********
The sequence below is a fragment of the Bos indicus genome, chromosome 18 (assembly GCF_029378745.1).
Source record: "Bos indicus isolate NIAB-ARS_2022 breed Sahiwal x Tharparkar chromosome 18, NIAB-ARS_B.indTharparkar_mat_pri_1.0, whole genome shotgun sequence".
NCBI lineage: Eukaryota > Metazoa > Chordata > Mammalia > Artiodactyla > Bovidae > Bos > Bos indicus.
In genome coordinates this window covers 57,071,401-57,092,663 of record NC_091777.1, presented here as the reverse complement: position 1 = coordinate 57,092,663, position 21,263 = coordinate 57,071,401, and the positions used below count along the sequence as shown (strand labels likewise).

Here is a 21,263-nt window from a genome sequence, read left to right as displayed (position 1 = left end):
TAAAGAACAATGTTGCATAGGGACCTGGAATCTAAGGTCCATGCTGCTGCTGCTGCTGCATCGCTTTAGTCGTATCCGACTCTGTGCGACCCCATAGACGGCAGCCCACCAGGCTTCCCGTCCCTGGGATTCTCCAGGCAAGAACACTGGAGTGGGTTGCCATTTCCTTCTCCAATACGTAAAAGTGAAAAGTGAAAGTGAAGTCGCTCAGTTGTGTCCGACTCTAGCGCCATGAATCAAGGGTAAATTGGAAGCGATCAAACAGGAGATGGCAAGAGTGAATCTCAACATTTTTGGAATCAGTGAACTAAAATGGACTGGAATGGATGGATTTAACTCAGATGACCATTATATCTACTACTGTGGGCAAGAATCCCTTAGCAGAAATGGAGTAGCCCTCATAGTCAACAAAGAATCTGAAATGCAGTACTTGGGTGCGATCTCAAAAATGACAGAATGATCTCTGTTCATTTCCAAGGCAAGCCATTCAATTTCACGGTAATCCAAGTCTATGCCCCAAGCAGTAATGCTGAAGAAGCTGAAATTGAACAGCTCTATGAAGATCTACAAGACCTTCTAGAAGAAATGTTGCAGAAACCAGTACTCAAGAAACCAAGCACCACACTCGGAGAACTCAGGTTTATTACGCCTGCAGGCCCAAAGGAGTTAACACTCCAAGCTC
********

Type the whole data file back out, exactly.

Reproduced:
The sequence below is a fragment of the Bos indicus genome, chromosome 18 (assembly GCF_029378745.1).
Source record: "Bos indicus isolate NIAB-ARS_2022 breed Sahiwal x Tharparkar chromosome 18, NIAB-ARS_B.indTharparkar_mat_pri_1.0, whole genome shotgun sequence".
NCBI lineage: Eukaryota > Metazoa > Chordata > Mammalia > Artiodactyla > Bovidae > Bos > Bos indicus.
In genome coordinates this window covers 57,071,401-57,092,663 of record NC_091777.1, presented here as the reverse complement: position 1 = coordinate 57,092,663, position 21,263 = coordinate 57,071,401, and the positions used below count along the sequence as shown (strand labels likewise).

Here is a 21,263-nt window from a genome sequence, read left to right as displayed (position 1 = left end):
TAAAGAACAATGTTGCATAGGGACCTGGAATCTAAGGTCCATGCTGCTGCTGCTGCTGCATCGCTTTAGTCGTATCCGACTCTGTGCGACCCCATAGACGGCAGCCCACCAGGCTTCCCGTCCCTGGGATTCTCCAGGCAAGAACACTGGAGTGGGTTGCCATTTCCTTCTCCAATACGTAAAAGTGAAAAGTGAAAGTGAAGTCGCTCAGTTGTGTCCGACTCTAGCGCCATGAATCAAGGGTAAATTGGAAGCGATCAAACAGGAGATGGCAAGAGTGAATCTCAACATTTTTGGAATCAGTGAACTAAAATGGACTGGAATGGATGGATTTAACTCAGATGACCATTATATCTACTACTGTGGGCAAGAATCCCTTAGCAGAAATGGAGTAGCCCTCATAGTCAACAAAGAATCTGAAATGCAGTACTTGGGTGCGATCTCAAAAATGACAGAATGATCTCTGTTCATTTCCAAGGCAAGCCATTCAATTTCACGGTAATCCAAGTCTATGCCCCAAGCAGTAATGCTGAAGAAGCTGAAATTGAACAGCTCTATGAAGATCTACAAGACCTTCTAGAAGAAATGTTGCAGAAACCAGTACTCAAGAAACCAAGCACCACACTCGGAGAACTCAGGTTTATTACGCCTGCAGGCCCAAAGGAGTTAACACTCCAAGCTC